The next day, we got an early start and headed north towards the Talava Arches and Matapa Chasm.  The arches were spectacular!  You start by hiking through a forest (and we were hiking this day and not swiking), then you climb into an immense cave complete with stalagmites and stalactites.  The cave opens up to the coast and the coral reef is dotted with small pools cut into the limestone and mini-chasms that are surprisingly deep considering how close to shore they are and depending on how much tide is running over them.  We could have spent an entire day here exploring all the various caves and snorkeling pools, but decided to go and check out the Matapa Chasm where we could snorkel.

Crystal clear waters in Niue.
Now, it should be mentioned that when you are snorkeling in Niue, rainwater that runs off of the island, and through the limestone that comprises the island, enters the coastal waters and is much cooler than the seawater surrounding the island.  In addition, the waters are crystal clear, but the top few feet of freshwater have a shimmering effect that actually makes visibility a little less than perfect.  And did I mention that the fresh water is cold?  I found myself doing more free diving, trying to get below the fresh water in search of the warmer seawater.  This was especially evident when we were snorkeling in the Matapa Chasm.  The chasm was about 20 feet deep, 100 feet long and 30 feet wide and the top few feet of runoff were cold.  But being the trooper than I am, I braved the cold and dove deep and was rewarded with sighting a few fish that I had previously not seen.

Our next stop were the Limu Pools which are pools of various size cut into the limestone reef with caves that you could swim into and surface on the other side and channels cut into the reef.  We spent quite a bit of time here snorkeling and again saw sea snakes, still poisonous, as well as a wide variety of fish.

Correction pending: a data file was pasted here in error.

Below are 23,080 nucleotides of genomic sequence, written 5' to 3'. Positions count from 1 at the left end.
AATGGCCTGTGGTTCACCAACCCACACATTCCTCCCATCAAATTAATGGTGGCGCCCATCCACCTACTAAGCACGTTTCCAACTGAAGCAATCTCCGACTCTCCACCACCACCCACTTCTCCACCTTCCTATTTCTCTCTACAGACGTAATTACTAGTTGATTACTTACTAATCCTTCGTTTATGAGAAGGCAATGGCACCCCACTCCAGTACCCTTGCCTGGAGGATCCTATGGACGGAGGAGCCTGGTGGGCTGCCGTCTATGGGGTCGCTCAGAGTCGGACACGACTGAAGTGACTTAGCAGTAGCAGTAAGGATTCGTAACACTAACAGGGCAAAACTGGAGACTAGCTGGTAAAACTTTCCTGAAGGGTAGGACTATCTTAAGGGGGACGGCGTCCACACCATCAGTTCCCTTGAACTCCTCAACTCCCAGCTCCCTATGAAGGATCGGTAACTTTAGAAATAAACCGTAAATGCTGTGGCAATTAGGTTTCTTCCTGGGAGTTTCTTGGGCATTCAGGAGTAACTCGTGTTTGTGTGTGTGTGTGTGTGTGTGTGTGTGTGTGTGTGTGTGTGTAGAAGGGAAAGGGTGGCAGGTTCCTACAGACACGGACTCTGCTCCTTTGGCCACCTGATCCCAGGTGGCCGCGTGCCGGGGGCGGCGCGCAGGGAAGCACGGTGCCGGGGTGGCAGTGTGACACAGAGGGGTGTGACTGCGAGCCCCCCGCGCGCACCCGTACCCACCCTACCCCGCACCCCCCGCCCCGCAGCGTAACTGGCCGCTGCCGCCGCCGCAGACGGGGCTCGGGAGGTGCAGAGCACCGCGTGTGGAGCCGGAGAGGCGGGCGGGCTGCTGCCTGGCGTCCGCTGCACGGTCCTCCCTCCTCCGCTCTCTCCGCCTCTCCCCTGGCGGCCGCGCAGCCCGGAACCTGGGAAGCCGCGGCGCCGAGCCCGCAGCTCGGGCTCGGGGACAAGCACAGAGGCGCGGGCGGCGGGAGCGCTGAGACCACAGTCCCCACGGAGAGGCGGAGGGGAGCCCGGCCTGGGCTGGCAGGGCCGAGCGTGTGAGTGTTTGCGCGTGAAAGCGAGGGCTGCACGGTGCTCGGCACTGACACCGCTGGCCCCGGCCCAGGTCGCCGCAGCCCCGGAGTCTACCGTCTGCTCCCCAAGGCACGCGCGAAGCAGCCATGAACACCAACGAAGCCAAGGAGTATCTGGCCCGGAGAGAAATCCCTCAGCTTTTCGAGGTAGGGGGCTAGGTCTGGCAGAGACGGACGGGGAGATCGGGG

Richard and me at the Limu Pools.
We visited a couple of other caves, and while I'm not dismissing them, I fear repeating myself as they were quite spectacular as well and provided hours of gunkholing fun.  Each cave boasted numerous "rooms" with ceiling to floor limestone columns of differing colors, and tide pools at the edges where the cave met the sea.

One of the interesting aspects of visiting Niue is how you "land" your dinghy at the dinghy wharf.  The dinghy wharf is a concrete structure that is about 15 feet above sea level. Once you arrive at the dinghy wharf, you attach a crane hook to your dinghy via a bridle. There are a set of stairs that you climb and a control box to operate the crane.  Once the dinghy is lifted from the water, you swing the crane over the wharf, lower the dinghy, and use the "dinghy spatula" to move your dinghy into a parking space on the wharf.  I have to admit that I liked this method of parking the dinghy as you didn't have to worry about incoming or outgoing tides that could either float your dinghy in several feet of water or strand it "miles" from shore.   I have added 7-ton crane operator to my resume as I am sure that this newly acquired skill will open numerous employment opportunities should I decide to pursue this line of work in the future.

The crane at the dinghy wharf.

On our last day in Niue, we met up with friends at the Washaway Cafe on the southern tip of the island for an "honor system" happy hour.  Our friends Heidi and Joe from s/v Huck were there and it was great to catch up with them and make plans to meet up down the road.

We really liked Niue and wished we could have spent a bit more time there but again, the weather looked favorable to make the passage to Tonga so we had to take it.  So after a couple of beers at the Washaway Cafe, we piled 6 people into the rental and headed back to our boats where Calico Jack and Osprey each prepped our boats for the passage to Tonga.